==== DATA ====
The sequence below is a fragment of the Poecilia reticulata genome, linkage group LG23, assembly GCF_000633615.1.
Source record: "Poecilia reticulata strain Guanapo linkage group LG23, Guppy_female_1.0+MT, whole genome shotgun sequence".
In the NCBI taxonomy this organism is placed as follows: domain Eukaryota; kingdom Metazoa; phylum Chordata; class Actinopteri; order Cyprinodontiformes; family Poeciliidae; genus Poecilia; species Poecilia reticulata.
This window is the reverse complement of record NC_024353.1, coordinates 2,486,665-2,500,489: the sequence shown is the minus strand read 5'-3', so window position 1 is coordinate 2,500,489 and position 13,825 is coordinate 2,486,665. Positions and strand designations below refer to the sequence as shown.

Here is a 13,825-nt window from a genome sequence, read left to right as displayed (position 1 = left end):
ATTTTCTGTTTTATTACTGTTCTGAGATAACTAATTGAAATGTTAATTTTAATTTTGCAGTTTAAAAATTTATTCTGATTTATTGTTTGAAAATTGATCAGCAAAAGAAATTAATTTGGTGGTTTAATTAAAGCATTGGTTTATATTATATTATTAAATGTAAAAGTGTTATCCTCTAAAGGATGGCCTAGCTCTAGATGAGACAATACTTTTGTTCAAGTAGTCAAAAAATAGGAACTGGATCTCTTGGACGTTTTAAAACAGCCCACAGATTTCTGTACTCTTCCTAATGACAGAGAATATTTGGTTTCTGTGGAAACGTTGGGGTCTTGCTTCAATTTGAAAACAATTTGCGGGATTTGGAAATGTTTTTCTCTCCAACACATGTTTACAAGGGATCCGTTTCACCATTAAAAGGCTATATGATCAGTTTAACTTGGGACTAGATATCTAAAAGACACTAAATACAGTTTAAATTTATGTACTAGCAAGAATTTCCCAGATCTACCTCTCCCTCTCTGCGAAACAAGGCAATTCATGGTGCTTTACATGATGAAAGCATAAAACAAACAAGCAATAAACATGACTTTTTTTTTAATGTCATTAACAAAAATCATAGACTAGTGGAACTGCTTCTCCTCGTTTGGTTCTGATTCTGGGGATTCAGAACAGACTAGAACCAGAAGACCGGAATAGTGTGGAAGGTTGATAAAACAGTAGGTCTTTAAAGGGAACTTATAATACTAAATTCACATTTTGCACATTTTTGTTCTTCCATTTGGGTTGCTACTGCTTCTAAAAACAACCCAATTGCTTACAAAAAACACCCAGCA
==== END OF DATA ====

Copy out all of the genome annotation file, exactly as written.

The sequence below is a fragment of the Poecilia reticulata genome, linkage group LG23, assembly GCF_000633615.1.
Source record: "Poecilia reticulata strain Guanapo linkage group LG23, Guppy_female_1.0+MT, whole genome shotgun sequence".
In the NCBI taxonomy this organism is placed as follows: domain Eukaryota; kingdom Metazoa; phylum Chordata; class Actinopteri; order Cyprinodontiformes; family Poeciliidae; genus Poecilia; species Poecilia reticulata.
This window is the reverse complement of record NC_024353.1, coordinates 2,486,665-2,500,489: the sequence shown is the minus strand read 5'-3', so window position 1 is coordinate 2,500,489 and position 13,825 is coordinate 2,486,665. Positions and strand designations below refer to the sequence as shown.

Here is a 13,825-nt window from a genome sequence, read left to right as displayed (position 1 = left end):
ATTTTCTGTTTTATTACTGTTCTGAGATAACTAATTGAAATGTTAATTTTAATTTTGCAGTTTAAAAATTTATTCTGATTTATTGTTTGAAAATTGATCAGCAAAAGAAATTAATTTGGTGGTTTAATTAAAGCATTGGTTTATATTATATTATTAAATGTAAAAGTGTTATCCTCTAAAGGATGGCCTAGCTCTAGATGAGACAATACTTTTGTTCAAGTAGTCAAAAAATAGGAACTGGATCTCTTGGACGTTTTAAAACAGCCCACAGATTTCTGTACTCTTCCTAATGACAGAGAATATTTGGTTTCTGTGGAAACGTTGGGGTCTTGCTTCAATTTGAAAACAATTTGCGGGATTTGGAAATGTTTTTCTCTCCAACACATGTTTACAAGGGATCCGTTTCACCATTAAAAGGCTATATGATCAGTTTAACTTGGGACTAGATATCTAAAAGACACTAAATACAGTTTAAATTTATGTACTAGCAAGAATTTCCCAGATCTACCTCTCCCTCTCTGCGAAACAAGGCAATTCATGGTGCTTTACATGATGAAAGCATAAAACAAACAAGCAATAAACATGACTTTTTTTTTAATGTCATTAACAAAAATCATAGACTAGTGGAACTGCTTCTCCTCGTTTGGTTCTGATTCTGGGGATTCAGAACAGACTAGAACCAGAAGACCGGAATAGTGTGGAAGGTTGATAAAACAGTAGGTCTTTAAAGGGAACTTATAATACTAAATTCACATTTTGCACATTTTTGTTCTTCCATTTGGGTTGCTACTGCTTCTAAAAACAACCCAATTGCTTACAAAAAACACCCAGCA